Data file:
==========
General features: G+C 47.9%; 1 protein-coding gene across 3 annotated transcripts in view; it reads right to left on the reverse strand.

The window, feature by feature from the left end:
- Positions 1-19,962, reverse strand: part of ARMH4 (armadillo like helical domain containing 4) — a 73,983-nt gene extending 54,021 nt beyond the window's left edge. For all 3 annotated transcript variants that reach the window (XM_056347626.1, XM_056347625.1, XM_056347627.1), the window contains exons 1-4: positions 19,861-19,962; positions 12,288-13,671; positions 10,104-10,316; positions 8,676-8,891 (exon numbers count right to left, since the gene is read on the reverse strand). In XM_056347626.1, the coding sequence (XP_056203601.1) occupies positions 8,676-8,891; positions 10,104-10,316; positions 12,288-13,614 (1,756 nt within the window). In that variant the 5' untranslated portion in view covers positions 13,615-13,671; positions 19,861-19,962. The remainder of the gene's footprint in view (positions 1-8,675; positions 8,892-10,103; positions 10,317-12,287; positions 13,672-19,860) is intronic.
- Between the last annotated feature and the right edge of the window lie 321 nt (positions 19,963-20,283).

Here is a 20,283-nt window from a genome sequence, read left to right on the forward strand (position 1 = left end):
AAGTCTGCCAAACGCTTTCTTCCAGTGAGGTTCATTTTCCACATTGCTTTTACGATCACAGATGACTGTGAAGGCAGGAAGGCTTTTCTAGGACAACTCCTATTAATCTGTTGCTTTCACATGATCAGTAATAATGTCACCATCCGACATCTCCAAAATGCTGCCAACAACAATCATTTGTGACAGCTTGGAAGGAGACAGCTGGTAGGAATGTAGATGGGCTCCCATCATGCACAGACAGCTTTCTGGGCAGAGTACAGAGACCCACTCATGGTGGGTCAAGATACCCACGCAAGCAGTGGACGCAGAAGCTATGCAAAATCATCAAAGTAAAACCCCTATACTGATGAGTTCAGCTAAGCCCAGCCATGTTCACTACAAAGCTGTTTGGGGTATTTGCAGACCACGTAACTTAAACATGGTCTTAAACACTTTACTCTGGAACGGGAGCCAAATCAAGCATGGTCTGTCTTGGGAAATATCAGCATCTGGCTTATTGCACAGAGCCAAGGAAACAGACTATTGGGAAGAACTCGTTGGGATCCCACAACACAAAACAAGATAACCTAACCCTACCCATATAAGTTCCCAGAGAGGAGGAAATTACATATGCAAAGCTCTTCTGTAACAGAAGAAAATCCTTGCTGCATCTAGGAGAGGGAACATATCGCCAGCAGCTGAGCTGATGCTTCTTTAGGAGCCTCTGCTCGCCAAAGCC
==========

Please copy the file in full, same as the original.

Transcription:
General features: G+C 47.9%; 1 protein-coding gene across 3 annotated transcripts in view; it reads right to left on the reverse strand.

The window, feature by feature from the left end:
- Positions 1-19,962, reverse strand: part of ARMH4 (armadillo like helical domain containing 4) — a 73,983-nt gene extending 54,021 nt beyond the window's left edge. For all 3 annotated transcript variants that reach the window (XM_056347626.1, XM_056347625.1, XM_056347627.1), the window contains exons 1-4: positions 19,861-19,962; positions 12,288-13,671; positions 10,104-10,316; positions 8,676-8,891 (exon numbers count right to left, since the gene is read on the reverse strand). In XM_056347626.1, the coding sequence (XP_056203601.1) occupies positions 8,676-8,891; positions 10,104-10,316; positions 12,288-13,614 (1,756 nt within the window). In that variant the 5' untranslated portion in view covers positions 13,615-13,671; positions 19,861-19,962. The remainder of the gene's footprint in view (positions 1-8,675; positions 8,892-10,103; positions 10,317-12,287; positions 13,672-19,860) is intronic.
- Between the last annotated feature and the right edge of the window lie 321 nt (positions 19,963-20,283).

Here is a 20,283-nt window from a genome sequence, read left to right on the forward strand (position 1 = left end):
AAGTCTGCCAAACGCTTTCTTCCAGTGAGGTTCATTTTCCACATTGCTTTTACGATCACAGATGACTGTGAAGGCAGGAAGGCTTTTCTAGGACAACTCCTATTAATCTGTTGCTTTCACATGATCAGTAATAATGTCACCATCCGACATCTCCAAAATGCTGCCAACAACAATCATTTGTGACAGCTTGGAAGGAGACAGCTGGTAGGAATGTAGATGGGCTCCCATCATGCACAGACAGCTTTCTGGGCAGAGTACAGAGACCCACTCATGGTGGGTCAAGATACCCACGCAAGCAGTGGACGCAGAAGCTATGCAAAATCATCAAAGTAAAACCCCTATACTGATGAGTTCAGCTAAGCCCAGCCATGTTCACTACAAAGCTGTTTGGGGTATTTGCAGACCACGTAACTTAAACATGGTCTTAAACACTTTACTCTGGAACGGGAGCCAAATCAAGCATGGTCTGTCTTGGGAAATATCAGCATCTGGCTTATTGCACAGAGCCAAGGAAACAGACTATTGGGAAGAACTCGTTGGGATCCCACAACACAAAACAAGATAACCTAACCCTACCCATATAAGTTCCCAGAGAGGAGGAAATTACATATGCAAAGCTCTTCTGTAACAGAAGAAAATCCTTGCTGCATCTAGGAGAGGGAACATATCGCCAGCAGCTGAGCTGATGCTTCTTTAGGAGCCTCTGCTCGCCAAAGCC